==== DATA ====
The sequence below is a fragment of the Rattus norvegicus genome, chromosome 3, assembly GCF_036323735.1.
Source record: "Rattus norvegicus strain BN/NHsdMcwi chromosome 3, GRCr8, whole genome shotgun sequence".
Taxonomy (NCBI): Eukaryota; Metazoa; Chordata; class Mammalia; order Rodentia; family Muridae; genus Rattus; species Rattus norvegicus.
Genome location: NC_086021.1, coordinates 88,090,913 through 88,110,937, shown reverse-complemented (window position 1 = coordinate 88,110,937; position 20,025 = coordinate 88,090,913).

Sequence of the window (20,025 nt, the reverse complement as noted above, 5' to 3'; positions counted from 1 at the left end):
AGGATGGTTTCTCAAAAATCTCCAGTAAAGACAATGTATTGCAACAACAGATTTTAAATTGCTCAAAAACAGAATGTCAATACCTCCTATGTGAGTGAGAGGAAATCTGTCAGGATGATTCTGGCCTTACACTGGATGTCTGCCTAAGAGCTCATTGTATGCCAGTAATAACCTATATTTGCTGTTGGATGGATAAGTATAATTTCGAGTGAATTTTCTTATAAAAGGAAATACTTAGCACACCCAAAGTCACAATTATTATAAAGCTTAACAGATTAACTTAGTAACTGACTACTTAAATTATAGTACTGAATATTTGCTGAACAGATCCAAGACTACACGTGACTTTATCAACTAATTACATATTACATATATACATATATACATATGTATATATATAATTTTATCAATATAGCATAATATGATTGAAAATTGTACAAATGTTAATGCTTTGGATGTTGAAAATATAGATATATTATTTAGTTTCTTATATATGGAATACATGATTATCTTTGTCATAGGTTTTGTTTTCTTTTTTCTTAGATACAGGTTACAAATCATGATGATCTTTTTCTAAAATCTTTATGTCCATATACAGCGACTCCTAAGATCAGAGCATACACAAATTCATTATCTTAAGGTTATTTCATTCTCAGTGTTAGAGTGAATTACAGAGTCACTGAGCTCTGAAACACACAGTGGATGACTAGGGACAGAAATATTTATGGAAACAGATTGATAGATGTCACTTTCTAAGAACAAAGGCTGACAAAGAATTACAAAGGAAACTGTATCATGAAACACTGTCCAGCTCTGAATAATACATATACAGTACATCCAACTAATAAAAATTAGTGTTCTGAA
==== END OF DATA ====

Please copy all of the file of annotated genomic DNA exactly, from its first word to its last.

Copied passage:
The sequence below is a fragment of the Rattus norvegicus genome, chromosome 3, assembly GCF_036323735.1.
Source record: "Rattus norvegicus strain BN/NHsdMcwi chromosome 3, GRCr8, whole genome shotgun sequence".
Taxonomy (NCBI): Eukaryota; Metazoa; Chordata; class Mammalia; order Rodentia; family Muridae; genus Rattus; species Rattus norvegicus.
Genome location: NC_086021.1, coordinates 88,090,913 through 88,110,937, shown reverse-complemented (window position 1 = coordinate 88,110,937; position 20,025 = coordinate 88,090,913).

Sequence of the window (20,025 nt, the reverse complement as noted above, 5' to 3'; positions counted from 1 at the left end):
AGGATGGTTTCTCAAAAATCTCCAGTAAAGACAATGTATTGCAACAACAGATTTTAAATTGCTCAAAAACAGAATGTCAATACCTCCTATGTGAGTGAGAGGAAATCTGTCAGGATGATTCTGGCCTTACACTGGATGTCTGCCTAAGAGCTCATTGTATGCCAGTAATAACCTATATTTGCTGTTGGATGGATAAGTATAATTTCGAGTGAATTTTCTTATAAAAGGAAATACTTAGCACACCCAAAGTCACAATTATTATAAAGCTTAACAGATTAACTTAGTAACTGACTACTTAAATTATAGTACTGAATATTTGCTGAACAGATCCAAGACTACACGTGACTTTATCAACTAATTACATATTACATATATACATATATACATATGTATATATATAATTTTATCAATATAGCATAATATGATTGAAAATTGTACAAATGTTAATGCTTTGGATGTTGAAAATATAGATATATTATTTAGTTTCTTATATATGGAATACATGATTATCTTTGTCATAGGTTTTGTTTTCTTTTTTCTTAGATACAGGTTACAAATCATGATGATCTTTTTCTAAAATCTTTATGTCCATATACAGCGACTCCTAAGATCAGAGCATACACAAATTCATTATCTTAAGGTTATTTCATTCTCAGTGTTAGAGTGAATTACAGAGTCACTGAGCTCTGAAACACACAGTGGATGACTAGGGACAGAAATATTTATGGAAACAGATTGATAGATGTCACTTTCTAAGAACAAAGGCTGACAAAGAATTACAAAGGAAACTGTATCATGAAACACTGTCCAGCTCTGAATAATACATATACAGTACATCCAACTAATAAAAATTAGTGTTCTGAA